Securities Markets


    1. An IPO is the first time a formerly privately owned company sells stock to the general public. A seasoned issue is the issuance of stock by a company that has already undergone an IPO.

    2. The effective price paid or received for a stock includes items such as bid-ask spread, brokerage fees, commissions, and taxes (when applicable). These reduce the amount received by a seller and increase the cost incurred by a seller.

    3. The primary market is the market for new issues of securities, while the secondary market is the market for already-existing securities. Corporations sell stock in the primary market, while investors purchase stock from other investors in the secondary market.

    4. One source of the specialist’s income is frequent trading at the bid and ask prices, with the spread as a trading profit. Since the specialist also takes a position in securities and maintains the ultimate diary of buys and sells, the trader has the ability to profit by trading on information not available to others.

    5. When a firm as a willing buyer of securities and wishes to avoid the extensive time and cost associated with preparing a public issue, they may issues shares privately.

    6. A stop order is a trade is not to be executed unless stock hits a price limit. The stop-loss is used to limit losses when prices are falling. An order specifying a price at which an investor is willing to buy or sell a security is a limit order, while a market order directs the broker to buy or sell at whatever price is available in the market.

    7. Block orders are the buying and selling or large quantities of stock, usually by institutional investors. The advent of electronic trading now permits trades to be broken into smaller units, thus avoiding the negative impact on prices usually experience by block trades.

    8. Underwriters purchase securities from the issuing company and resell them. A prospectus is a description of the firm and the security it is issuing.

    9. Margin is a type of leverage that allows investors to post only a portion of the value of the security they purchase. As such, when the price of the security rises or falls, the gain or loss represents a much higher percentage, relative to the actual money invested.


    1. In principle, potential losses are unbounded, growing directly with increases in

      the price of IBM.

    2. If the stop-buy order can be filled at $128, the maximum possible loss per share is $8. If the price of IBM shares go above $128, then the stop-buy order would be executed, limiting the losses from the short sale.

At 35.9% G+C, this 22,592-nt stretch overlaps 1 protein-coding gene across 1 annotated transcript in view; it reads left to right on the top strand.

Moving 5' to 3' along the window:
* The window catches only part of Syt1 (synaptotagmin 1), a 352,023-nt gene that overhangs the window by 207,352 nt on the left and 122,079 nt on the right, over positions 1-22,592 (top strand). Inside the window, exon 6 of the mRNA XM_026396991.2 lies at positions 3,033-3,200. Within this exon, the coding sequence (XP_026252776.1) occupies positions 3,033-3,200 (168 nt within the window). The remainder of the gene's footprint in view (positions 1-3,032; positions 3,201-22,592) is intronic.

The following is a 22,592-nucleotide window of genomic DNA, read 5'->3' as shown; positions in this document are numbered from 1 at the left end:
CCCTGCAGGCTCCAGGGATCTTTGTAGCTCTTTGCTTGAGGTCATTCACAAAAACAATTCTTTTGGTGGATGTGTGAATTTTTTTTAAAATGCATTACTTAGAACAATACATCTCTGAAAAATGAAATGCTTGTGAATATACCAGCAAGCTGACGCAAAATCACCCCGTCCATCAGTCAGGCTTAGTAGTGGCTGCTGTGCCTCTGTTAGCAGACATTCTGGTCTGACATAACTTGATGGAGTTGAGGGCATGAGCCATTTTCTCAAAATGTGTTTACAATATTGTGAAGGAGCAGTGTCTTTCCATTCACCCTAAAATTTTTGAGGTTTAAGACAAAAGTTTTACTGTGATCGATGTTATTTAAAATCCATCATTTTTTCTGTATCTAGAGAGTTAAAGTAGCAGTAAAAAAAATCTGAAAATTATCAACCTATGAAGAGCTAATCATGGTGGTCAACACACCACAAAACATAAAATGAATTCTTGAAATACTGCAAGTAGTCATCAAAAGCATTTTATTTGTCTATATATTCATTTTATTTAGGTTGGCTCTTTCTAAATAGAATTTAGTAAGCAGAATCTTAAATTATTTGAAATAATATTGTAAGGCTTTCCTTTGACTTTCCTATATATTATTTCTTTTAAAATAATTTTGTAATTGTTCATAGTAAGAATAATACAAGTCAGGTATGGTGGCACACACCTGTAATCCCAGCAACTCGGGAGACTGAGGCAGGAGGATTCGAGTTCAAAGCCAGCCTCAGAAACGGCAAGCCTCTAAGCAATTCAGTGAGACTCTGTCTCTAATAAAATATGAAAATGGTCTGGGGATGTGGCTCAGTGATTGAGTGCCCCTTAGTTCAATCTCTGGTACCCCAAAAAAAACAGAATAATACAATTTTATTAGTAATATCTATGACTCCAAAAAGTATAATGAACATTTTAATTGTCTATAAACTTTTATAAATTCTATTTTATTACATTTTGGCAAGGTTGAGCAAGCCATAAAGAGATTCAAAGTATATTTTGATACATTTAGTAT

11. Answers to this problem will vary.


    1. In addition to the explicit fees of $60,000, DRK appears to have paid an implicit

      price in underpricing of the IPO. The underpricing is $4 per share, or a total of $400,000, implying total costs of $460,000.

    2. No. The underwriters do not capture the part of the costs corresponding to the underpricing. The underpricing may be a rational marketing strategy. Without it, the underwriters would need to spend more resources in order to place the issue with the public. The underwriters would then need to charge higher explicit fees to the issuing firm. The issuing firm may be just as well off paying the implicit issuance cost represented by the underpricing.


    1. The stock is purchased for: 300 x $40 = $12,000

      The amount borrowed is $4,000. Therefore, the investor put up equity, or margin, of $8,000.

    2. If the share price falls to $30, then the value of the stock falls to $9,000. By the end of the year, the amount of the loan owed to the broker grows to:

      $4,000 x 1.08 = $4,320
      Therefore, the remaining margin in the investor’s account is: $9,000 - $4,320 = $4,680
      The percentage margin is now: $4,680/$9,000 = 0.52 = 52% Therefore, the investor will not receive a margin call.

    3. The rate of return on the investment over the year is:
      (Ending equity in the account - Initial equity)/Initial equity = ($4,680 - $8,000)/$8,000 = - 0.415=-41.5%


    1. The initial margin was: 0.50 x 1,000 x $40 = $20,000

      As a result of the increase in the stock price Old Economy Traders loses: $10 x 1,000 = $10,000

      Therefore, margin decreases by $10,000. Moreover, Old Economy Traders must pay the dividend of $2 per share to the lender of the shares, so that the margin in the account decreases by an additional $2,000. Therefore, the remaining margin is:

      $20,000 – $10,000 – $2,000 = $8,000

    2. The percentage margin is: $8,000/$50,000 = 0.16 = 16% So there will be a margin call.

    3. The equity in the account decreased from $20,000 to $8,000 in one year, for a rate of return of: (-$12,000/$20,000) = - 0.60 = - 60%


    1. The buy order will be filled at the best limit-sell order price: $50.25

    2. The next market buy order will be filled at the next-best limit-sell order price: $51.50

    3. You would want to increase your inventory. There is considerable buying demand at prices just below $50, indicating that downside risk is limited. In contrast, limit sell orders are sparse, indicating that a moderate buy order could result in a substantial price increase.



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